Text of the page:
Members of the U.S. Congress are circulating a “Dear Colleague” letter to oppose the Obama administration’s decision to participate in a conference of the International Criminal Court. Next month, an American delegation will attend the International Criminal Court’s first “Review Conference” in Kampala, Uganda. At the meeting, countries that have ratified the treaty that created the ICC — called the Rome Statute —  will decide whether or not to make certain amendments to it. 

The United States has not ratified the court, so it has no “official” say in the process that may lead to certain amendments. However, the Obama administration is sending a delegation to the conference in hopes of influencing the results from the sidelines. Of particular concern to the United States is a proposed amendment that would have the “crime of aggression” fall under the ICC’s jurisdiction. Back in the late 1990s, the Clinton administration fought hard to keep that crime–which is generally understood to mean one country invading another without Security Council authorization — off the list of ICC-punishable offenses. Given the fact that both the Kosovo and Iraq conflicts proceeded without Security Council authorization, you can see why this is a sensitive issue for the United States. 

It would seem that the Obama administration believes that by engaging with other ICC members directly it can steer the outcome of a decision on aggression in USA’s favor. Even though the United States is not a member of the ICC, the Obama administration recognizes that the ICC exists and is something that many of its allies take seriously.  Rather than pretending this meeting doesn’t not exist, it is seeking diplomatic engagement to pursue its interests.  This is what you might call a reality-based approach to international relations.

On the other hand, you have a group of anti-engagement types in the U.S. Congress who definitely don’t like the ICC and would prefer that the Obama administration ignore the conference.  They believe that “engagement will do nothing to remedy the major defects of the Rome Statute.”  But how do you know if you won’t even try?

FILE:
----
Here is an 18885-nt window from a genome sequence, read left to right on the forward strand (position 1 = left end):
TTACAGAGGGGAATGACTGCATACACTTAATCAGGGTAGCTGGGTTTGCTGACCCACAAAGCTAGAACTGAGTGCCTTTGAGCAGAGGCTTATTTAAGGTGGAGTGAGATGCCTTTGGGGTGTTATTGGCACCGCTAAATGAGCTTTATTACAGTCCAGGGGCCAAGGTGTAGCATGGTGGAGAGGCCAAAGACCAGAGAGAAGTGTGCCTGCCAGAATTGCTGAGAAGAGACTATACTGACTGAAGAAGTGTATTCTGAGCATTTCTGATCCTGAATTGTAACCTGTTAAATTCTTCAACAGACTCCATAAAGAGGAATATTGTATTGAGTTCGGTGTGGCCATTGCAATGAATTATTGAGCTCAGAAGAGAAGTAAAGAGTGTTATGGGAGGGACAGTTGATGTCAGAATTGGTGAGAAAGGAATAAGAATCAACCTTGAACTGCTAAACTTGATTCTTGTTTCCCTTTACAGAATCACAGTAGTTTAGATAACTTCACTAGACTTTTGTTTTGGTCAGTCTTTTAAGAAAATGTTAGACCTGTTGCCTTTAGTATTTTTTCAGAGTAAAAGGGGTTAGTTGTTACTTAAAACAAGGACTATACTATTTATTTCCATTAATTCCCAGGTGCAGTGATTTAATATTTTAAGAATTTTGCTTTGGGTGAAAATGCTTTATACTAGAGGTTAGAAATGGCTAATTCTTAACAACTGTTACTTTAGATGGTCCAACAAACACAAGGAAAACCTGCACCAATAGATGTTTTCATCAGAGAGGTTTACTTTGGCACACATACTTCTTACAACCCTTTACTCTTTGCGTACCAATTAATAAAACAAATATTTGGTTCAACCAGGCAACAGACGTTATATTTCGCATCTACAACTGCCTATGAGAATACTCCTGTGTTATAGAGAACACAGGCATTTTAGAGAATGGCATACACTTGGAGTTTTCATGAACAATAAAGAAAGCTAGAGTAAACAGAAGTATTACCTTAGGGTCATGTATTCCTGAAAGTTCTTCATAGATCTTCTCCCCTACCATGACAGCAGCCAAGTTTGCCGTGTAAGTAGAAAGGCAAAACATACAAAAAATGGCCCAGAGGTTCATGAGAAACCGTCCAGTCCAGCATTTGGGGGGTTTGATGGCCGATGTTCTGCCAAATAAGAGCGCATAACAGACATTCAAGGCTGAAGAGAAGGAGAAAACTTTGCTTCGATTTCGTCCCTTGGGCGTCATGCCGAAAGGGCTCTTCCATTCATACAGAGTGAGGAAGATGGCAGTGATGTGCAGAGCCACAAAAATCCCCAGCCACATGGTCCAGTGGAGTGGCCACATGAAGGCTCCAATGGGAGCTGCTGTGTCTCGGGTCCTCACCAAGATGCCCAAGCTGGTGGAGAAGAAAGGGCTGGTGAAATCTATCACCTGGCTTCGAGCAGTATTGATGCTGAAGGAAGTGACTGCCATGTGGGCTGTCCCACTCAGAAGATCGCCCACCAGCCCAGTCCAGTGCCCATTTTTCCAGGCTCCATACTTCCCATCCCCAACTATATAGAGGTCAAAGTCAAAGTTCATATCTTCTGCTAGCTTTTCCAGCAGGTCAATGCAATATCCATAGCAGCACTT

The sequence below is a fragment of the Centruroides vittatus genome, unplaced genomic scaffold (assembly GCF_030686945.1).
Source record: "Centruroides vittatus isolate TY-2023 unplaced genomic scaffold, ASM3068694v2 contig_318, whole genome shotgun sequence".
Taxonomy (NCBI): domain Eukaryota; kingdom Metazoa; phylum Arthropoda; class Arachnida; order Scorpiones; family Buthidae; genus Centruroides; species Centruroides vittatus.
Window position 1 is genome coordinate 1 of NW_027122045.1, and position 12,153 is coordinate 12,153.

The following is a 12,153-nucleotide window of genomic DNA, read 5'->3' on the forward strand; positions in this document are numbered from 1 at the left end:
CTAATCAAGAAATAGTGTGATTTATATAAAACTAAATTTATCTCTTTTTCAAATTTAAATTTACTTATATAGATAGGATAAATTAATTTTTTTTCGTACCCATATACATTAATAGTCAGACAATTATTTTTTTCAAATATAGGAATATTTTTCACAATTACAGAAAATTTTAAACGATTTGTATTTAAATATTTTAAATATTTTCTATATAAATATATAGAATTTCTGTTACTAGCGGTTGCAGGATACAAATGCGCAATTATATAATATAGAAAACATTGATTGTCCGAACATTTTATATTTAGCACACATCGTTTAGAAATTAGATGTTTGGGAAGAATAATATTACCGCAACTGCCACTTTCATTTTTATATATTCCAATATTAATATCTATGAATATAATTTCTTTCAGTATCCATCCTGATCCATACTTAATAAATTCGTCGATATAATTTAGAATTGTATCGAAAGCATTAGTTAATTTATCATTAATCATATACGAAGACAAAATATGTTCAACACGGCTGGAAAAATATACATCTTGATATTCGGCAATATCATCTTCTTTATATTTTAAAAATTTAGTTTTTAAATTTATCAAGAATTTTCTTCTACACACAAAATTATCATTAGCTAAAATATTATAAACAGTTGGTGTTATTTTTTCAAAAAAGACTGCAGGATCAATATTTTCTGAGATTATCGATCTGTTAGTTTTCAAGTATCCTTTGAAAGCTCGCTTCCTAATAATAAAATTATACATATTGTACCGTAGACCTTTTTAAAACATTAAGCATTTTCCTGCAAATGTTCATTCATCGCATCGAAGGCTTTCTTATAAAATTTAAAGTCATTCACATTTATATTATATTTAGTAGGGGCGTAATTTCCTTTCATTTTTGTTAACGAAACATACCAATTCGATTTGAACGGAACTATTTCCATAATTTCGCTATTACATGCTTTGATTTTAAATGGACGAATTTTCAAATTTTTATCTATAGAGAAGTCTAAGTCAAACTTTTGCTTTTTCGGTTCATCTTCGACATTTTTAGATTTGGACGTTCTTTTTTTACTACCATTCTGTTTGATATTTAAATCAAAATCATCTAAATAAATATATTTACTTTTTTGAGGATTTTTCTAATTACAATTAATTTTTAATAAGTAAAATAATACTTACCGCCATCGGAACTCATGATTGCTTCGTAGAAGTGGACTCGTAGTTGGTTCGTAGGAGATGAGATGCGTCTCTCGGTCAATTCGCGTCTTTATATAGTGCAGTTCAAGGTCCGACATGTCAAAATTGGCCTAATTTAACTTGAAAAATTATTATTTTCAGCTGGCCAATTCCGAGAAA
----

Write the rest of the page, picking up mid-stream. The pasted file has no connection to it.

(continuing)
Here’s the full text of the letter:

 

 

 

Protect U.S. Troops and American Sovereignty from the
International Criminal Court

Cosponsor H.Con.Res. 265, a Resolution Raising Concerns

 

 

Current Cosponsors: Ros-Lehtinen, L. Smith, Garrett, McCotter, Lamborn, W. Jones, Burton, Franks, Chaffetz, Latta, Bachmann, Pitts, Akin, Kingston, Gohmert, Conaway, S. King, McClintock, Gingrey, Burgess, Manzullo, Marchant, H.Brown, Wittman, Jordan, Poe, Posey, Souder

 

Dear Colleague,

 

We urge you to join us in expressing the sense of the Congress that the United States should neither become a signatory to the Rome Statute on the International Criminal Court nor attend the Review Conference of the Rome Statute in Kampala, Uganda in May 2010.

 

That American troops could face criminal indictments in a foreign court for actions taken in the defense of U.S. national security interests is abhorrent. Yet in September 2009 the Office of the Prosecutor for the International Criminal Court announced that it was investigating accusations of war crimes and crimes against humanity allegedly committed by U.S. and NATO forces fighting in Afghanistan.  This presumably would implicate members of both the Bush and Obama Administration.  As such, today we are closer than ever before to a reality where American soldiers, Marines, and other military personnel could be brought before an international tribunal, without any of their constitutional rights, to face criminal charges.

 

The United States must not become a party to the treaty that makes such charges possible—the Rome Statute on the International Criminal Court. But in August 2009 Secretary of State Hillary Clinton stated that it was a “great regret that we are not a signatory” to the Rome Statute.

 

A major step on the road towards U.S. membership in the ICC is mere months away. From May 31 to June 11 an international conference will be held in Kampala, Uganda to consider proposals for amendments to the Rome Statute.  The Administration’s plan to participate in the Review Conference is in error. Engagement will do nothing to remedy the major defects of the Rome Statute, including:

 

·         That the ICC claims the power to exercise authority and jurisdiction over the citizens of nations—including the United States—that have not ratified the Rome Statute;

·         That the Rome Statute seeks to prohibit the “crime of aggression,” an offense that will inevitably be manipulated for political purposes to the detriment of U.S. national security interests, as the U.S. is regularly accused of “aggression” in places such as Iraq and Afghanistan, and;

·         The Rome Statute would revoke rights guaranteed by the Constitution to American military personnel and U.S. government officials charged with crimes, including the right to a jury trial by one’s peers, protection from double jeopardy, the right to confront one’s accusers, and the right to a speedy trial.

 

To cosponsor H.Con.Res. 265, a resolution opposing the United States joining the Rome Statute or participating in the upcoming review conference, please contact Kristine Michalson in Congressman Lamborn’s office by emailing [email protected].

 

Sincerely,

Doug Lamborn                        Thaddeus McCotter                             Scott Garrett

Member of Congress               Member of Congress                           Member of Congress

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